MISSOULA — While Missoula County leads Montana in vaccination rates at around 63% of the eligible population, nearly 40% remain unvaccinated, and local officials are trying to do the math to determine the future costs they’ll possibly incur as unvaccinated individuals get sick.
The Delta variant of COVID-19 is more virulent than its predecessor, which swept across the state last fall, killing more than 1,000 adults and hospitalizing countless more. With the new strain afoot, the number of cases are rising sharply, returning to figures not seen since last winter.
“We were chatting this morning about whether there’s a way to make some kind of an estimate on how many people are unvaccinated, and given a reasonable presumption that they’re all going to get COVID” said Missoula County Commissioner Josh Slotnick. “And how many people are vaccinated, and if 1% of them get COVID, and what percent will get hospitalized, and what a typical number of contacts are.”
With a population of more than 110,000 people and 40% of it still unvaccinated, tens of thousands remain at risk of contracting Covid. A percent of them will require hospitalization, and some of them will die.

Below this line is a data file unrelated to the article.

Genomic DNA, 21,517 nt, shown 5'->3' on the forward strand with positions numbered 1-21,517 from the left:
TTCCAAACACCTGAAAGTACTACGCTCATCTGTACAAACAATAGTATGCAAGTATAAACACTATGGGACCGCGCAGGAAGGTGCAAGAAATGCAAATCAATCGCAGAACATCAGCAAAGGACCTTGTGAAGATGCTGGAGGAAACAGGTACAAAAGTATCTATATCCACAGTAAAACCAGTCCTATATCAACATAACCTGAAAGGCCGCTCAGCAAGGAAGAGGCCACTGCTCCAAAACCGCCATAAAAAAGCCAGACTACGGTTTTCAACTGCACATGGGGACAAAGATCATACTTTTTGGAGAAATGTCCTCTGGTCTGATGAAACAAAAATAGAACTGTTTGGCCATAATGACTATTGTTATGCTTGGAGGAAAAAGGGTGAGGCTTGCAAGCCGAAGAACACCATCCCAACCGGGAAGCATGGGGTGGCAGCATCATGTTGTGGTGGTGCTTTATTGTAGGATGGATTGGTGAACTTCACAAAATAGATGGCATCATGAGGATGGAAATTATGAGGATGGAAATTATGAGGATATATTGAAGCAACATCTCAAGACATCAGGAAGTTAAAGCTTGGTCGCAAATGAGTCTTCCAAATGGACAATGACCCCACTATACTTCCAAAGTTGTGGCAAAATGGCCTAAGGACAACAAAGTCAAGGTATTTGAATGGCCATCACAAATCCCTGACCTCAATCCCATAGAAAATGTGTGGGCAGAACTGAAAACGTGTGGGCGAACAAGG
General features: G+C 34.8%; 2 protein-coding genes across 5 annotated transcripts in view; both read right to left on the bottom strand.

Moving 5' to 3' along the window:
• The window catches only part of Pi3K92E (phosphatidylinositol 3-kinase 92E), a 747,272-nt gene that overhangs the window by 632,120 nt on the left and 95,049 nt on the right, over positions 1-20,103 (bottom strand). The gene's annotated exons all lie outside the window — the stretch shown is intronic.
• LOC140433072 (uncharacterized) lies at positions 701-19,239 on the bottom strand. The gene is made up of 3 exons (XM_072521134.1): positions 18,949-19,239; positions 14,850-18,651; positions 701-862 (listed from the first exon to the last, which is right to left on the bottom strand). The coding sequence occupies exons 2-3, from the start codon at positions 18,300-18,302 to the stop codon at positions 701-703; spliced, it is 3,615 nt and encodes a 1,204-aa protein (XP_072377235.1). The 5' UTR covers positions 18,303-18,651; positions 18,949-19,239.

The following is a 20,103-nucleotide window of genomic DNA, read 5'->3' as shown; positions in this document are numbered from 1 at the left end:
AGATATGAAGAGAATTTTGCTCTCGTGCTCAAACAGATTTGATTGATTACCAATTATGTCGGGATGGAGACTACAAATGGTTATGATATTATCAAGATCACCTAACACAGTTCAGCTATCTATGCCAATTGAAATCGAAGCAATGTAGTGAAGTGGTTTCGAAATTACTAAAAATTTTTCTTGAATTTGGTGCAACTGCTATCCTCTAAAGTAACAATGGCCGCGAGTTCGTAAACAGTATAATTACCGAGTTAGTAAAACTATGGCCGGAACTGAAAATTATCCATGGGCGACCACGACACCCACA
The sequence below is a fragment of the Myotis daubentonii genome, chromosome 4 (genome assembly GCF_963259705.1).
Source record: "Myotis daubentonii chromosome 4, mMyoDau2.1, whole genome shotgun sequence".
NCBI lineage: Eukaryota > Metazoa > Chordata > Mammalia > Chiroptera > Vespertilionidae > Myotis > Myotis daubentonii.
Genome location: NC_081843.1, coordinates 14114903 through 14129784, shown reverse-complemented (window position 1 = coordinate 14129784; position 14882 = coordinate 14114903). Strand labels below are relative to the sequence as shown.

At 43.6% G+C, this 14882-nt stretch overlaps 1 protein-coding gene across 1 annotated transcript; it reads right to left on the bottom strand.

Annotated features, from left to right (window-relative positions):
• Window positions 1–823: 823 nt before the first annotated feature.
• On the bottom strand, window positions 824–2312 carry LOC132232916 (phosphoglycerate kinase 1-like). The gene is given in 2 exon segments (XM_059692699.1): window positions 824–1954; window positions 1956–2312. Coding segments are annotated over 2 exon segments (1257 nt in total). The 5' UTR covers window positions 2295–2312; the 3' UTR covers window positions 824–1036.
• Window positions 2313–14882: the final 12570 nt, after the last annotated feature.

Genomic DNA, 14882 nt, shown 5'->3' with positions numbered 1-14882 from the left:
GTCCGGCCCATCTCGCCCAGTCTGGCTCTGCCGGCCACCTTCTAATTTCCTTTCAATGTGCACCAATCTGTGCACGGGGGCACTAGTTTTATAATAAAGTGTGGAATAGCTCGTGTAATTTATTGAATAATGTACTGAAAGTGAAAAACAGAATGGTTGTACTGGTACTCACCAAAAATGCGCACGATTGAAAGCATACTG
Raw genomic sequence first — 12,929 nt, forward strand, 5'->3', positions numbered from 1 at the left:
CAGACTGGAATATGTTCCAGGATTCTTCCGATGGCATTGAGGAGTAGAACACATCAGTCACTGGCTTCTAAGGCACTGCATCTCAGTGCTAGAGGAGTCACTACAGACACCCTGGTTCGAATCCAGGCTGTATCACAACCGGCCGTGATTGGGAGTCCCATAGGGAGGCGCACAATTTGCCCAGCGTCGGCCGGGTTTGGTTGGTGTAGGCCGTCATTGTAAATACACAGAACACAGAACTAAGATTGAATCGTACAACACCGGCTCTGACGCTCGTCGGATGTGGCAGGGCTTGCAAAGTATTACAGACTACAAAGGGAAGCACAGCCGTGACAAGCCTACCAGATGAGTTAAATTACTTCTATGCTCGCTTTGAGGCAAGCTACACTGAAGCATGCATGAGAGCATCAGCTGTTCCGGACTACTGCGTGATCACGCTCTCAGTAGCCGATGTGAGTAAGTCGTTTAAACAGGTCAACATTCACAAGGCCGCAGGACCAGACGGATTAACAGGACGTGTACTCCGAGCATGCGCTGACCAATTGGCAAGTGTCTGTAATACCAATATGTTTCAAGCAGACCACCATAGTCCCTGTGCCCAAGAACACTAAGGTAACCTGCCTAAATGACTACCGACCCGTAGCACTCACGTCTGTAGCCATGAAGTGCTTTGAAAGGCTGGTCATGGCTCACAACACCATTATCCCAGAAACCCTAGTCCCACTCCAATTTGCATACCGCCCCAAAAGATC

Costs of public health during a pandemic include contact tracing for effective quarantine strategies, staffing extra hours at the health department, sheltering the vulnerable and the most at risk, and other expenses the state and federal government may no longer fund.
Those costs could fall to the local level and may be hard to cover, officials suggested.
Mask mandates and sheltering in place are no longer an option given new state law and the preference of the Governor’s Office, which has resisted such actions to protect public health. And without those protections in place and winter approaching – and school starting – the number of cases are expected to continue an uphill climb.
“We need a reasonable estimate on what this will cost us until we run out of people to get sick,” Slotnick said. “It seems we’re in a different spot than the first go-round.”
City and county officials also are exploring a return to pandemic standards around public meetings. No longer able to implement a mask mandate, the City Council has returned to a Zoom format and has no plans to hold meetings in public any time soon.
“We’re still Zoom until we see some reasonable change in numbers for all sorts of reasons,” said Missoula Mayor John Engen. “Our hybrid capability is in place, but council has gone back to Zoom-only meetings.”
Missoula County began a hybrid approach to public meetings when the pandemic was appearing to ease. But with the Delta variant now the dominant strain and cases on the rise, it may revisit its approach.
“It’s something we’ve started to talk about, moving department-level meetings back to Zoom,” said county CAO Chris Lounsbury.